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    ABSTRACT: We performed an intensive radial velocity monitoring of XO-2S, the wide companion of the transiting planet-host XO-2N, using HARPS-N at TNG in the framework of the GAPS programme. The radial velocity measurements indicate the presence of a new planetary system formed by a planet that is slightly more massive than Jupiter at 0.48 au and a Saturn-mass planet at 0.13 au. Both planetary orbits are moderately eccentric and were found to be dynamically stable. There are also indications of a long-term trend in the radial velocities. This is the first confirmed case of a wide binary whose components both host planets, one of which is transiting, which makes the XO-2 system a unique laboratory for understanding the diversity of planetary systems.
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    ABSTRACT: The VISTA Variables in the Vía Láctea (VVV) survey is one of six public ESO surveys, and is now in its 4th year of observing. Although far from being complete, the VVV survey has already delivered many results, some directly connected to the intended science goals (detection of variables stars, microlensing events, new star clusters), others concerning more exotic objects, e.g. novae. Now, at the end of the fourth observing period, and comprising roughly 50% of the proposed observations, the actual status of the survey, as well some of the results based on the VVV data, are presented.
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    ABSTRACT: NGC1851 is surrounded by a stellar component that extends more than ten times beyond the tidal radius. Although the nature of this stellar structure is not known, it has been suggested to be a sparse halo of stars or associated with a stellar stream. We analyse the nature of this intriguing stellar component surrounding NGC1851 by investigating its radial velocities and chemical composition, in particular in comparison with those of the central cluster analysed in a homogeneous manner. In total we observed 23 stars in the halo with radial velocities consistent with NGC1851, and for 15 of them we infer [Fe/H] abundances. Our results show that: (i) stars dynamically linked to NGC1851 are present at least up to ~2.5 tidal radii, supporting the presence of a halo of stars surrounding the cluster; (ii) apart from the NGC1851 radial velocity-like stars, our observed velocity distribution agrees with that expected from Galactic models, suggesting that no other sub-structure (such as a stream) at different radial velocities is present in our field; (iii) the chemical abundances for the s-process elements Sr and Ba are consistent with the s-normal stars observed in NGC1851; (iv) all halo stars have metallicities, and abundances for the other studied elements Ca, Mg and Cr, consistent with those exhibited by the cluster. The complexity of the whole NGC1851 cluster+halo system may agree with the scenario of a tidally-disrupted dwarf galaxy in which NGC1851 was originally embedded.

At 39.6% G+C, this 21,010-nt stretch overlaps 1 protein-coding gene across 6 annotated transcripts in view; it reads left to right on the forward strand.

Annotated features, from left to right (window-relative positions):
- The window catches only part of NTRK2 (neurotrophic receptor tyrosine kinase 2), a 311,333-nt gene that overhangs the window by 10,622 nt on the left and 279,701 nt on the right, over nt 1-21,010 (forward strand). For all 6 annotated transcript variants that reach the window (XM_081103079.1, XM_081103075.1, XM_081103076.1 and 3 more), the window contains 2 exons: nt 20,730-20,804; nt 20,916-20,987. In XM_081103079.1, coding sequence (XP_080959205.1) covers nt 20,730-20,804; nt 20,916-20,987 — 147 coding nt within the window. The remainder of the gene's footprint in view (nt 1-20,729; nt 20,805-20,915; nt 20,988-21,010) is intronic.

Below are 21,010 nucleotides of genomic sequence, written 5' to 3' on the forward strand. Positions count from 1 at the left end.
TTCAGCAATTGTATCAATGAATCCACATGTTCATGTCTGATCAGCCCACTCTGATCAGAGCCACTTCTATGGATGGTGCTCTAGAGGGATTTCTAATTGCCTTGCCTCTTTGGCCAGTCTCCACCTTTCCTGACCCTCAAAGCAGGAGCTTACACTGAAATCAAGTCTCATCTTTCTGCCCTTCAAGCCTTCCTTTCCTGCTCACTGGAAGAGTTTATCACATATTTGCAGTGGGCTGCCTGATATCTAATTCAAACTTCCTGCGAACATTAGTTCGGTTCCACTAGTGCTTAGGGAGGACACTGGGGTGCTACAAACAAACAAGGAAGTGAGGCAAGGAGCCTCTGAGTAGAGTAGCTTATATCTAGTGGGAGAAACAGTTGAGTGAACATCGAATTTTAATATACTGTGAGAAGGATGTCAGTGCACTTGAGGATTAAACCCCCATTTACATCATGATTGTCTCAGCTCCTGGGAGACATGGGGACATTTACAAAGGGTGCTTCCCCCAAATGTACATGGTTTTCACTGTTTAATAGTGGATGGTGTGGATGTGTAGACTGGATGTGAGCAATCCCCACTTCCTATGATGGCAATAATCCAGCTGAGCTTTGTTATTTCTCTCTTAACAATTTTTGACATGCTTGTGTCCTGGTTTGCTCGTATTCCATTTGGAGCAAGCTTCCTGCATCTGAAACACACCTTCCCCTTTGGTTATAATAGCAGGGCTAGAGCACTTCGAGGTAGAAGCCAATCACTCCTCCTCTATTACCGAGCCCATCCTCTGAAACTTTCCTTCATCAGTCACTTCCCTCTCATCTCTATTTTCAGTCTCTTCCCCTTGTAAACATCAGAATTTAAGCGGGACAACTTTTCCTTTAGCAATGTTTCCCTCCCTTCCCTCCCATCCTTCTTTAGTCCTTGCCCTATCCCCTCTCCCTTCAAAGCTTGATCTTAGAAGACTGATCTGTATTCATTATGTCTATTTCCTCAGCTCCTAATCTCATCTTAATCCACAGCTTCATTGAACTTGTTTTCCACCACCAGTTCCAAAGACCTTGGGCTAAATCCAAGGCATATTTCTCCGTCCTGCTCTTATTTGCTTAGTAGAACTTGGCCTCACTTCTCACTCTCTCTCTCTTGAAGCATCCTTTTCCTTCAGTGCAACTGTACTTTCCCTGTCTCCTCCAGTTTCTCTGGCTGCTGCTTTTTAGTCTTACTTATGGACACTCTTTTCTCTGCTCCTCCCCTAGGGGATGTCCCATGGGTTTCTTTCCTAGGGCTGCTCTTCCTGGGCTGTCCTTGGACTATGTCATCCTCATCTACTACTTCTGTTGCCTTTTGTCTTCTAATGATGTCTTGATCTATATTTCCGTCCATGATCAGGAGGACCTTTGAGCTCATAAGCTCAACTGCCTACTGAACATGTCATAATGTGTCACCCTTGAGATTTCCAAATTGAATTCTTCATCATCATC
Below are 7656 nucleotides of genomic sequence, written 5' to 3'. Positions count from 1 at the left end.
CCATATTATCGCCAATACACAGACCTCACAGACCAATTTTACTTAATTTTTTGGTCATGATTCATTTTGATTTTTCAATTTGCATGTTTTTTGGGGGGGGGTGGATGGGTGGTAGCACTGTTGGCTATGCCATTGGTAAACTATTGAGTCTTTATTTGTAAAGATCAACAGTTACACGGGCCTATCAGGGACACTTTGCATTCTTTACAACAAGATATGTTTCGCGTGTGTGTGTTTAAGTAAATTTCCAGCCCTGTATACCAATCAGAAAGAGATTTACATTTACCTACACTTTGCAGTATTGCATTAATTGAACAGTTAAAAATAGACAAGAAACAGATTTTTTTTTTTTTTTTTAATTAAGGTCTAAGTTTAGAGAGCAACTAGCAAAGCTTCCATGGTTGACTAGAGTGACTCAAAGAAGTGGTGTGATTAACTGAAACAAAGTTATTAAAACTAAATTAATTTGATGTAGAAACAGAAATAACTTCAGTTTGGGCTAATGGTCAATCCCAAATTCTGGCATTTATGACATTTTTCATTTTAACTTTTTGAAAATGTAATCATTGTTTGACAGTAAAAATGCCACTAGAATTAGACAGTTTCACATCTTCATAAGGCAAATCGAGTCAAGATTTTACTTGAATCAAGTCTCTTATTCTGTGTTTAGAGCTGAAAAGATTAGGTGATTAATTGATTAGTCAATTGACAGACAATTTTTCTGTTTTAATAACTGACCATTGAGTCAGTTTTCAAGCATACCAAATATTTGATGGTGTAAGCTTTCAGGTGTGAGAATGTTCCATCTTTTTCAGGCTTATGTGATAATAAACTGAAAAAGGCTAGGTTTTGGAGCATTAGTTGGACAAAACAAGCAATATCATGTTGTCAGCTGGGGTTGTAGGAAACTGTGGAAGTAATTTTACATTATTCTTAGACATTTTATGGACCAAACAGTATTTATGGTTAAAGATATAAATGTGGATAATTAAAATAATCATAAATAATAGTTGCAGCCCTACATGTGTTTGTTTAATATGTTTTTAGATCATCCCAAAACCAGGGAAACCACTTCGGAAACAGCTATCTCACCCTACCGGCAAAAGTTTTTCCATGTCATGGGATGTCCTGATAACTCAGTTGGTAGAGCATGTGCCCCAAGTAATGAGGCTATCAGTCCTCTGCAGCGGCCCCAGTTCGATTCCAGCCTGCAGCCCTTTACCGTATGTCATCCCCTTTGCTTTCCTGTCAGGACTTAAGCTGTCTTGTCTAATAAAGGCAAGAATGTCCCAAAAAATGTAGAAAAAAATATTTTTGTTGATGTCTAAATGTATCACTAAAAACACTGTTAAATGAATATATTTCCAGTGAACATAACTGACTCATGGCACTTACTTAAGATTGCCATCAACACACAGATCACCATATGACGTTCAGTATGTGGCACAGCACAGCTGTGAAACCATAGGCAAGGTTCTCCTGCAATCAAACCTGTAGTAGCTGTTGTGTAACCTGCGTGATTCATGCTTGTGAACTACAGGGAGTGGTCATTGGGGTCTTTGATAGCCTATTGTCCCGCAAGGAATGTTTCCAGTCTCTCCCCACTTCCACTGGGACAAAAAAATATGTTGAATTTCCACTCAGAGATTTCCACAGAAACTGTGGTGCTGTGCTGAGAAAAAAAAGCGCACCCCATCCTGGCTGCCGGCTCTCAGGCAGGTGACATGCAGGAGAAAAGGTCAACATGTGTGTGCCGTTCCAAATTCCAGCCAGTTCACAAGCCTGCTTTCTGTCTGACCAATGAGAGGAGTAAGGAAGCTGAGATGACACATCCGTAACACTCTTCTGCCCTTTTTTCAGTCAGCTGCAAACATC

Monthly Notices of the Royal Astronomical Society 06/2014; 442(4). DOI:10.1093/mnras/stu1099 · 5.23 Impact Factor